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HTML Novels 1996—World's First True Digital Novels

*Criteria. Jean-Thomas Cullen (writing as John Argo and as John T. Cullen) published the world's first true online e-books starting with Neon Blue (Suspense) in April 1996. These websites from the 1990s are still live today at the Clocktower Books Museum pages. With his talented business partner Brian Callahan, JTC (as he often signs his correspondence) published original works under the following conditions:

(1) his own work NOT public domain, therefore no comparison with Project Gutenberg and the like;

(2) novels (in full, commercial grade, not samples or teasers);

(3) online in HTML format to be read online, not on portable media such as CD-ROM, floppies, or tape, as a few other innovators were experimenting with doing;

(4) in weekly serial chapters, released in sequence one each Sunday evening Pacific Standard Time in San Diego for readers around the world;

(5) with the option for avid readers to download a full TXT file if they just could not stand the suspense from week to week, which happened frequently. Clocktower Books maintains a collection of fan mail from around the world at that time.

Clocktower Books Museum. Lots more info at the websites of Clocktower Books and the Clocktower Books Museum Site for more info. Here is the author's personal website, anchor for his webplex of linked fiction, nonfiction, and poetry sites.

Remember History. Hopefully, readers of the new/old HTML novels at Galley City starting 2019 (Blade Runner Year) will learn of the remarkable achievements of early Internet publishing pioneers, and be kind in their reviews. Perceptive readers will be rewarded with a good, solid read—as were those avid John Argo readers from all around the world n (South Africa, China (Taiwan), New Zealand, Australia, Germany, Canada, and across the USA in the 1990s) as they discovered Clocktower Fiction during the final years of the previous century. We still have many of their enthusiastic, thrilled e-mails on file.

Why John Argo? In early 1996, Brian Callahan and I (C&C Publishers) were about to go to press with our first two websites that would soon reverberate around the world in that dawn age: Neon Blue Fiction (Suspense) and The Haunted Village (SFFH). We consolidated these into an omnibus publishing site conceived December 1996 (see the Clocktower Books Museum for info about all this history and more.I chose my colorful pseudonym with great care and devotion in 1996 during the dawn of the Internet age. It was a tribute to a new Sense of Wonder in the coming millennium. Huuhhh? Sense of Wonder may be ignored, but it shines all the more brightly amid darkness. Think of the Tears in Rain monologue in Blade Runner. As we went to press (so to speak; or: went to pixels?), I had the flash of inspiration from pre-1300 BCE that led me to publish as John Argo (rather than my U.S.-European name Jean-Thomas Cullen, or my English speaking handle John T. Cullen).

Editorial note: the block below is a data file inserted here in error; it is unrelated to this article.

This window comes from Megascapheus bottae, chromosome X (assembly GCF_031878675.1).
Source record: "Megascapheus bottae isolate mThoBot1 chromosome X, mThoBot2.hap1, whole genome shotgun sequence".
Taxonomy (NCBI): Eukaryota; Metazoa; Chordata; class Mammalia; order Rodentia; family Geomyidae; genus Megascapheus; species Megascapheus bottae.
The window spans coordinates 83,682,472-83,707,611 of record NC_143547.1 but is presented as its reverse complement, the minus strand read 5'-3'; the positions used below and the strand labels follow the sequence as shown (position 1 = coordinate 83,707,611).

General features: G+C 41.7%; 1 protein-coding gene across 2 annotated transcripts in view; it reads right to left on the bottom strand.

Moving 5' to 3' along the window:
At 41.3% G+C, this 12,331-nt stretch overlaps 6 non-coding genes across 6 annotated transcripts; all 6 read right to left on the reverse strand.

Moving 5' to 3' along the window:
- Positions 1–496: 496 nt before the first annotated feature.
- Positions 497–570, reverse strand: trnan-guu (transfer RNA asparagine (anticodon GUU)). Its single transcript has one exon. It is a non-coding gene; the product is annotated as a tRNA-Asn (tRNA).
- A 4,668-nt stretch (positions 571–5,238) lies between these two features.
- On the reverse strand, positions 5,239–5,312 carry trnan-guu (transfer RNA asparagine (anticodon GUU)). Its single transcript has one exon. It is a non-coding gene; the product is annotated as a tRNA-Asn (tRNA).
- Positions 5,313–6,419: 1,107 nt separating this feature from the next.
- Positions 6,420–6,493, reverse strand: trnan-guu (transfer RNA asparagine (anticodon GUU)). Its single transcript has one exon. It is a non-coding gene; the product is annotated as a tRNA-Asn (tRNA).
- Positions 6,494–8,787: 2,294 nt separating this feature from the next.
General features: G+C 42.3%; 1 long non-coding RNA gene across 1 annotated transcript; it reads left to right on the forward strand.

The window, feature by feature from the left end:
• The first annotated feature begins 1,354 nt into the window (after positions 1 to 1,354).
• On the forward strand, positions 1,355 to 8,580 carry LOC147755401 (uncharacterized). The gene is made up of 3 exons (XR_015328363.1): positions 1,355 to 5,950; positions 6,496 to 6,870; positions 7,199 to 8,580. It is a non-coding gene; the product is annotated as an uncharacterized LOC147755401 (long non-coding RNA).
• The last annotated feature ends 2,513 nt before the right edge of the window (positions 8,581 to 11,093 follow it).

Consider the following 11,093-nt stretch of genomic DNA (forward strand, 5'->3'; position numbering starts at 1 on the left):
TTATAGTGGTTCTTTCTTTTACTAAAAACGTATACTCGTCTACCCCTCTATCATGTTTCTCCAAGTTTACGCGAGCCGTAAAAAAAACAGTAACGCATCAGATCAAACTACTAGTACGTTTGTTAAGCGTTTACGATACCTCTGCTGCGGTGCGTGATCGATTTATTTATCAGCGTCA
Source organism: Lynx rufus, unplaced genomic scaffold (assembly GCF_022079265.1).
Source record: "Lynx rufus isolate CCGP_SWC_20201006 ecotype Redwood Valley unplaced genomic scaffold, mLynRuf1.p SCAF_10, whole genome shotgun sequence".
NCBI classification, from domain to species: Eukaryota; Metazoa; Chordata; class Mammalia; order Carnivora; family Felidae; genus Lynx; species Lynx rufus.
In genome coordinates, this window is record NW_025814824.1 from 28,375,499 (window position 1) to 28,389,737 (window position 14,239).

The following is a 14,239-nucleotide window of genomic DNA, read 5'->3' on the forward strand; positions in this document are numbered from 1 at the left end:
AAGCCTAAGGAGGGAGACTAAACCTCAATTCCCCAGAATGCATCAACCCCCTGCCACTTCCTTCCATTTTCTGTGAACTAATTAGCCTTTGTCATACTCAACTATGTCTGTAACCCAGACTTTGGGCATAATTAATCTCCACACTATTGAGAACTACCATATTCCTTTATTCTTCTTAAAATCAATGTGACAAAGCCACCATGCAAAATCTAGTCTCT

Argonauts (Louvre, courtesy Wikipedia, Italian vase c450BCE)Argo: Ship of Wonder 1300 BCE. There, I saw the need (no: opportunity!) for a very special, amazing pseudonym. We were at the dawn of a new publishing age, and of a new millennium.

In the SF world, we have a concept called Sense of Wonder that describes the aura in which writers write and readers read SFFH. With my History/Classics background, I made a ready comparison with the birth of Western civilization after the Bronze Age collapse (circa 1200 BCE) and the subsequent Dark Age (c1200-c800 BCE). By the time early Homeric civilization arose in the Aegean, say c750 BCE, the new Hellenic civilization had its own Sense of Wonder to draw upon: namely, lost worlds and mist-shrouded legends of that mighty, fallen civilization of the Bronze Age. Modern (meaning c750 BCE, easily a thousand years later) new Hellenic people had oral memories that were recited in newly growing cities all around the Hellenic-speaking Aegean. Those included the fabulous stories in the Iliad and the Odyssey.

At least as amazing, if not more so, is that modern film makers are still retelling some of the long-lost Bronze Age stories. Among them: Jason and the Argonauts. Think of Ray Harryhausen and his myth-based films, including the 1963 SF movie Jason and the Argonauts. Yes, that is where my pseudonym comes from. Argo is a ship on which the Argo-sailors ('argonauts') sailed into what was then outer space and a land of mythic wonders (the Black Sea) in search of the Golden Fleece and other treasures.

Argo Navis Constellation. Not only those modern films based on ancient mythologies that forever endure, but an Early Modern trope illustrate a sense of wonder enduring through the ages. I'm talking about the greatest constellation in the Southern Skies (relative to Europe). It was called Argo Navis (Ship Argo) by Early Modern astronomers but was already known to the ancient Egyptians as the sacred Boat of Osiris. So now you know. I set sail in the Ship of Wonder, acquiring the adventuresome handle of L. Ioannes Argonauta (John Argo).

Other Fiction. C&C (Cullen and Callahan) followed up with a number of shorter works by John Argo (John T. Cullen) starting 1997 or 1998 including stories like Taxi M'Koo and the Helium Drive and Harps. This is all before e-commerce, so we were publishing for free (promotionally). We were the only game in town for a while, and had a fervent audience of readers around the world on all major continents. I still have a lot of the fan mail. More info soon as I start publishing my Fiction Points blog (summer 2019 BRY). JTC


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